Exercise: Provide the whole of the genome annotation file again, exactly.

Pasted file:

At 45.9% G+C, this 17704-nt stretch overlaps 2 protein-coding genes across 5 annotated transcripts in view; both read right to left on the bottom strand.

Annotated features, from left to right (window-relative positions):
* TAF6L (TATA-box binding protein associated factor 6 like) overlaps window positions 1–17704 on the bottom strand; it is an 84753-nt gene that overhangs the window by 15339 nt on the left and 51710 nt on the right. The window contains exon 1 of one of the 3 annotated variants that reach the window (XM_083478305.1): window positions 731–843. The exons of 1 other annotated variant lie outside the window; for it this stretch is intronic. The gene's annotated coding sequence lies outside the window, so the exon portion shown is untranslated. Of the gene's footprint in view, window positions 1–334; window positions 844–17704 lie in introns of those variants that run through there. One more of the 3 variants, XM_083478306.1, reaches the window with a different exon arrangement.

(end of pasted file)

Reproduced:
At 45.9% G+C, this 17704-nt stretch overlaps 2 protein-coding genes across 5 annotated transcripts in view; both read right to left on the bottom strand.

Annotated features, from left to right (window-relative positions):
* TAF6L (TATA-box binding protein associated factor 6 like) overlaps window positions 1–17704 on the bottom strand; it is an 84753-nt gene that overhangs the window by 15339 nt on the left and 51710 nt on the right. The window contains exon 1 of one of the 3 annotated variants that reach the window (XM_083478305.1): window positions 731–843. The exons of 1 other annotated variant lie outside the window; for it this stretch is intronic. The gene's annotated coding sequence lies outside the window, so the exon portion shown is untranslated. Of the gene's footprint in view, window positions 1–334; window positions 844–17704 lie in introns of those variants that run through there. One more of the 3 variants, XM_083478306.1, reaches the window with a different exon arrangement.